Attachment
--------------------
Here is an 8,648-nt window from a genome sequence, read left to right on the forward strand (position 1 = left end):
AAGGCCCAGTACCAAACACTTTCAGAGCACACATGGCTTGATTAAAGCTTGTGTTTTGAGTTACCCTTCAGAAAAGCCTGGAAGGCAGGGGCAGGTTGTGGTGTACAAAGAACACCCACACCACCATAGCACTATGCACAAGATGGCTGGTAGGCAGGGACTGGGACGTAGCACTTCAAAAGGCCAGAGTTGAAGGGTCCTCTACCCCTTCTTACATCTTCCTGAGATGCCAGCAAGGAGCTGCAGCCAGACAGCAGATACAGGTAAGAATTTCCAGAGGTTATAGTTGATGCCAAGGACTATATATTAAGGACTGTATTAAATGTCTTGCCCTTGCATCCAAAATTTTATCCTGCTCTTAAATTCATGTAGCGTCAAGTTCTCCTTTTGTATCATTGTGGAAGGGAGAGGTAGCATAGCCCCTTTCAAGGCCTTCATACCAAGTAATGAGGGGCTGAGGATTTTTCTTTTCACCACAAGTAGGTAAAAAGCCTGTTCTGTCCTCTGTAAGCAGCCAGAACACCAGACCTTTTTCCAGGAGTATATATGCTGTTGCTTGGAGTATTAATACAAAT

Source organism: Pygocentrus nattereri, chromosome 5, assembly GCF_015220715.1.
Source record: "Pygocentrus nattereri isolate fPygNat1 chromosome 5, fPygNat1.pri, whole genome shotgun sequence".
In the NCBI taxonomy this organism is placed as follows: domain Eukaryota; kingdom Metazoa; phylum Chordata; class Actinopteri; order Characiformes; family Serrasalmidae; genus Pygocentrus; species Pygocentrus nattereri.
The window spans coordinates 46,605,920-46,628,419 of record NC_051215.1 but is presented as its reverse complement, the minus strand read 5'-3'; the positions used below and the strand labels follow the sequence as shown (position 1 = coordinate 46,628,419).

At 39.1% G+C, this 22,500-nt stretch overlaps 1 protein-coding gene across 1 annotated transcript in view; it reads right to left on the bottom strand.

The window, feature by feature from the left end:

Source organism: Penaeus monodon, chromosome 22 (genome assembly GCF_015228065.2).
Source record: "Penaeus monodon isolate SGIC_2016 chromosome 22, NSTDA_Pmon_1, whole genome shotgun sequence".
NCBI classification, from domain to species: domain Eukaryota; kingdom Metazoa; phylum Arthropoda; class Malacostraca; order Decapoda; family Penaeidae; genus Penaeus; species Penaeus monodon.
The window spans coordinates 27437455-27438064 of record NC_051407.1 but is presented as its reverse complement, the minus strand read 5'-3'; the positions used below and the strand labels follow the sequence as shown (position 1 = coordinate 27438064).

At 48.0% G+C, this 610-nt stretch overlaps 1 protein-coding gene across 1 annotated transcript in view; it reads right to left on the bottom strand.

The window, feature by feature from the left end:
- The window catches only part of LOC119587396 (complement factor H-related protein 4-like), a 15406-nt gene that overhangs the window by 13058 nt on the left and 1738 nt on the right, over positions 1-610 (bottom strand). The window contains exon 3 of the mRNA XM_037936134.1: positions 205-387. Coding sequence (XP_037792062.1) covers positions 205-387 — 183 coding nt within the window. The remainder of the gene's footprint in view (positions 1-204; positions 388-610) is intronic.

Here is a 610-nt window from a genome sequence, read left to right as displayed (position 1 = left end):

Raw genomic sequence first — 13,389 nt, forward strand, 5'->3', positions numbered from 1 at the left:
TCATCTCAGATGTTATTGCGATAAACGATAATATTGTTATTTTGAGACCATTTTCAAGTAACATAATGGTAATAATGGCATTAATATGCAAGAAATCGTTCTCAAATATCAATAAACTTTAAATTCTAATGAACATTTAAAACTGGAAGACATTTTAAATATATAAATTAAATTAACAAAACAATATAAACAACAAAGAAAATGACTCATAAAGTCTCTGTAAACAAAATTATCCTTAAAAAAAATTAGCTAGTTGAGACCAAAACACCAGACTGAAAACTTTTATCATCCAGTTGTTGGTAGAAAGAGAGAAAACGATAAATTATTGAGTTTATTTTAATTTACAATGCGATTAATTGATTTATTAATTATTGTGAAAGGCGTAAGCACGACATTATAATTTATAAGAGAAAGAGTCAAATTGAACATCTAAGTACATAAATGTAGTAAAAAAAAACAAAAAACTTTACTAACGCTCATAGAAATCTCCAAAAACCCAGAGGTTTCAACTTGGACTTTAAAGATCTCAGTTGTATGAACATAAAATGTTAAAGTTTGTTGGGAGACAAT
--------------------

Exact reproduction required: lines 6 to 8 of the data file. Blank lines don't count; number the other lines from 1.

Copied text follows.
The window spans coordinates 46,605,920-46,628,419 of record NC_051215.1 but is presented as its reverse complement, the minus strand read 5'-3'; the positions used below and the strand labels follow the sequence as shown (position 1 = coordinate 46,628,419).

At 39.1% G+C, this 22,500-nt stretch overlaps 1 protein-coding gene across 1 annotated transcript in view; it reads right to left on the bottom strand.

The window, feature by feature from the left end: